Nam football fraternity pays tribute to Dr Khumalo’s mother
By Michael Uugwanga
THE Namibian football fraternity, like that of the South Africa football authorities, are mourning and paying their tribute to the mother of one of South Africa’s finest footballer,Theophilus “Doctor” Khumalo, following the death of his mother Mable, who passed away on Tuesday, 31 March.
Known to football followers in the region as Dr Khumalo or 16 Valve, Dr Khumalo as he preferred to be called during his playing days for South Africa’s biggest football club, Kaizer Chiefs, is married to Namibian Garises.
In a statement released by the Premier Soccer League (PSL), the association’s chairperson, Irvin Khoza, praised her for nurturing her son’s talent and guiding him to superstardom, saying “One of South Africa’s football families have lost their matriarch. Mme Mable Khumalo, mother of Doctor Khumalo, has departed. Our hearts and prayers are with the Khumalo family.
“We received the sad news of the passing of your dear mother, Mme Mable Khumalo at this difficult time when our nation and the world are in lockdown.We are grateful to Ausie Mable for her role besides the legendary late Eliakim ‘Pro’ Khumalo for nurturing an era-defining talent, Doctor Khumalo. May her soul repose peacefully.”
In Namibia, the Namibia Football Association (NFA) head of competitions, Titus Kunamuene, who personally knew the late Mable, also paid his respects, despite only learning the death of Mable through enquiries by Confidente Sport.
“She was like a mother to me because whenever we go to (Soweto),Johannesburg, South Africa she always looks after us. She was like a mother to me. May her soul rest in peace,” said Kunamuene.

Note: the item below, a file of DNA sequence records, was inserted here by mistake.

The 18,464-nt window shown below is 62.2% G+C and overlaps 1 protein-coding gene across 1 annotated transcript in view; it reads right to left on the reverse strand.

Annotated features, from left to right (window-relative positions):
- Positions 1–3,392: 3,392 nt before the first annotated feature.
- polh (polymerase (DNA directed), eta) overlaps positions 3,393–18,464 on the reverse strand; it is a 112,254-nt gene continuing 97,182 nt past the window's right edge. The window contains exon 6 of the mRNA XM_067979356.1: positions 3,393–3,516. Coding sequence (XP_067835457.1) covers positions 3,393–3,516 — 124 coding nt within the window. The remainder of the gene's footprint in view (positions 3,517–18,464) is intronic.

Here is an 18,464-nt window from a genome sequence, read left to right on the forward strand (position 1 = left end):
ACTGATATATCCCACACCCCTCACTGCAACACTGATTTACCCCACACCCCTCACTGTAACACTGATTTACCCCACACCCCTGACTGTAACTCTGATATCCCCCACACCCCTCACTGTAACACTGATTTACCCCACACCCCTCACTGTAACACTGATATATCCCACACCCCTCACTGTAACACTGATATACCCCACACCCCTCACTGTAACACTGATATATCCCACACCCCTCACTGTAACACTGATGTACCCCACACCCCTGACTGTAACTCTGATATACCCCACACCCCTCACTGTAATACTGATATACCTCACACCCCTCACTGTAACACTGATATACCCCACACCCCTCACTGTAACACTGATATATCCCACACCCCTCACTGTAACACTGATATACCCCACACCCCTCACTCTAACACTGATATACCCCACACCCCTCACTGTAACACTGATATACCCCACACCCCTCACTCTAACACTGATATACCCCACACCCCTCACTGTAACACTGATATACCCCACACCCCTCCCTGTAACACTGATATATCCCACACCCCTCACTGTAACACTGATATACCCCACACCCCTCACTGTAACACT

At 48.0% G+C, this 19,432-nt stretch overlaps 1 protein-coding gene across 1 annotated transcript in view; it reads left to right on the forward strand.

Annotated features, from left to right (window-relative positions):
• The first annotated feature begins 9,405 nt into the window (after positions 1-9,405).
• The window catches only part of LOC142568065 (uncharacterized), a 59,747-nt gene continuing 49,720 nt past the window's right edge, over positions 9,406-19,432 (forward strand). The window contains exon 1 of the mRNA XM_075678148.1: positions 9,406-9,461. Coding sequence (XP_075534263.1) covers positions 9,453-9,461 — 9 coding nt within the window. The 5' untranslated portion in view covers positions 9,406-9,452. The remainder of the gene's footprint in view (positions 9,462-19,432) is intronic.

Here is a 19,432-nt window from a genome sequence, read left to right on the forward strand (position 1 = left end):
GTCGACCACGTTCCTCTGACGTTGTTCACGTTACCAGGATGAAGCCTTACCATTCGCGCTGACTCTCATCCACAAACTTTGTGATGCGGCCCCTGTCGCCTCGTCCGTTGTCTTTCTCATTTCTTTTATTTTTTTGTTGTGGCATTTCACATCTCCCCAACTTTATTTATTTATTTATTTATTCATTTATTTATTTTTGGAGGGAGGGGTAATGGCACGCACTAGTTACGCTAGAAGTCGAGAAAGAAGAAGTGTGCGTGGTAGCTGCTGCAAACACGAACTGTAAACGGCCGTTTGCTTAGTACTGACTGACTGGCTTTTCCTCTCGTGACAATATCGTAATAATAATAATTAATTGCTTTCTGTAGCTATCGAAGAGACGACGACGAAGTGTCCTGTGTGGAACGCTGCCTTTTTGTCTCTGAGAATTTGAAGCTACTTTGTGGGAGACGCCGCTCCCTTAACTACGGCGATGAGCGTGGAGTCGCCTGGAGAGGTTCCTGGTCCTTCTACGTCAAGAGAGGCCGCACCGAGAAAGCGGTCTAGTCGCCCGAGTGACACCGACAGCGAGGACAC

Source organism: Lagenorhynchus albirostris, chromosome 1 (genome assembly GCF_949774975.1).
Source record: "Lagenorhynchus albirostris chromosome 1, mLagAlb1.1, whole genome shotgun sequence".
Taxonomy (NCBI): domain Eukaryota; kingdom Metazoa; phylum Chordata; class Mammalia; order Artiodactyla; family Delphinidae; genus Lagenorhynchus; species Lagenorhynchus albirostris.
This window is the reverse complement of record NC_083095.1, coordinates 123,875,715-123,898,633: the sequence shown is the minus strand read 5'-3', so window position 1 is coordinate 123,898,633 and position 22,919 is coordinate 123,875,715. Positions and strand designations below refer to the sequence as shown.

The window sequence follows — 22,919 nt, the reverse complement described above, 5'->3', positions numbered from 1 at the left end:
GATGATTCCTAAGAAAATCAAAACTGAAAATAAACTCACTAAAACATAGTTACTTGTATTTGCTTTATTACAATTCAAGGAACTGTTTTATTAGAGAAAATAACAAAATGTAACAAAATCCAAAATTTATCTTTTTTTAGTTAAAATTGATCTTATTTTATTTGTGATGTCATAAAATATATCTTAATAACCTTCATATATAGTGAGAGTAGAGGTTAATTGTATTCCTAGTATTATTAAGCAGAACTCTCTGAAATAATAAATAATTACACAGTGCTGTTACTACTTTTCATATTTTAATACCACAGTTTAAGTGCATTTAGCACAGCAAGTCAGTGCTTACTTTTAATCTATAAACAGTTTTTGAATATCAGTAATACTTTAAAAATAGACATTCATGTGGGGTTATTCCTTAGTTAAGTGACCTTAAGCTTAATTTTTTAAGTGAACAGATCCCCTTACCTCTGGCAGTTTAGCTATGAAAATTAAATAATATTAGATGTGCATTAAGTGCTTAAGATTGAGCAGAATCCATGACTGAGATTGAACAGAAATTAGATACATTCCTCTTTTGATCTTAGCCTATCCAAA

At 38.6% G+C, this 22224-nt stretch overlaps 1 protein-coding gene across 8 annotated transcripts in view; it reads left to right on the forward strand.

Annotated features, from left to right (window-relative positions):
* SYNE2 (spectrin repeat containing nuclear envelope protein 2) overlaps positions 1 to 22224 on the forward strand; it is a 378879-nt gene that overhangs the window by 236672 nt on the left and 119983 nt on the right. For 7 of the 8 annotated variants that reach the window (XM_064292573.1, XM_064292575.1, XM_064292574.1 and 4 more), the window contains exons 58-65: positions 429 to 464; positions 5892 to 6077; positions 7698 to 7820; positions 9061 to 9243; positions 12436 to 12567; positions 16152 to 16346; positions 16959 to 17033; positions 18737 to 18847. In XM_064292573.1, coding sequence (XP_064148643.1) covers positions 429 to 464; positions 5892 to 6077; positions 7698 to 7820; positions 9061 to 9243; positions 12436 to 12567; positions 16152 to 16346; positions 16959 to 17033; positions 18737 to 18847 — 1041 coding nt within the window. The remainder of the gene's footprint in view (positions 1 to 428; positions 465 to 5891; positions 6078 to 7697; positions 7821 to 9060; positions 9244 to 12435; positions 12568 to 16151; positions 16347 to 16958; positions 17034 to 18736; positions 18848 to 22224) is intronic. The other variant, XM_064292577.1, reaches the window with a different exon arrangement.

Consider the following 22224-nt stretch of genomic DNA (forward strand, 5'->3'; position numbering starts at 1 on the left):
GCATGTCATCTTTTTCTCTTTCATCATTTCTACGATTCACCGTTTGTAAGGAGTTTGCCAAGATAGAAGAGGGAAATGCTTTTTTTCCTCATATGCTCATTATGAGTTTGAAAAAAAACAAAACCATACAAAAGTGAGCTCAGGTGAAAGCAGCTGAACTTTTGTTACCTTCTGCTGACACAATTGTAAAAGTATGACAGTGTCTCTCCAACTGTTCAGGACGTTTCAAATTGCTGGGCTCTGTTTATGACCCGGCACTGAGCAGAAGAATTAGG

Muhamed Ouseb played alongside Dr Khumalo after joining Kaizer Chiefs, having impressed the club’s hierarchy while representing Namibia’s Brave Warriors at the 1998 African Cup of Nations (AFCON) in Burkina Faso.Ouseb joined Chiefs from local club Chief Santos, then in the Namibia Premier League, along with another Namibian former international player Robert Nauseb.
“I joined Kaizer Chiefs in 1998 after the AFCON and that same season is when Dr Khumalo re-joined Chiefs from abroad at Columbus Crew Soccer Club in America. Dr Khumalo is a very funny guy and was one of those players that always made jokes at training.
“I really enjoyed playing with him. I would also join the rest that are paying tribute to his mother although I never met her, but as a former club mate it is so sad for him to lose his mother. May she rest in peace,” said Ouseb.
Also sending condolences to the Khumalo family, Nauseb said it was an honour for him to have played alongside a player such as Khumalo whom he used to admire on television.
“It was so exciting to play alongside someone you used to admire on TV. I know how it feels like losing a mother, regardless your age, as I have also lost my mother. I just want to send my condolences to the family of the big man (Dr Khumalo),” said Nauseb.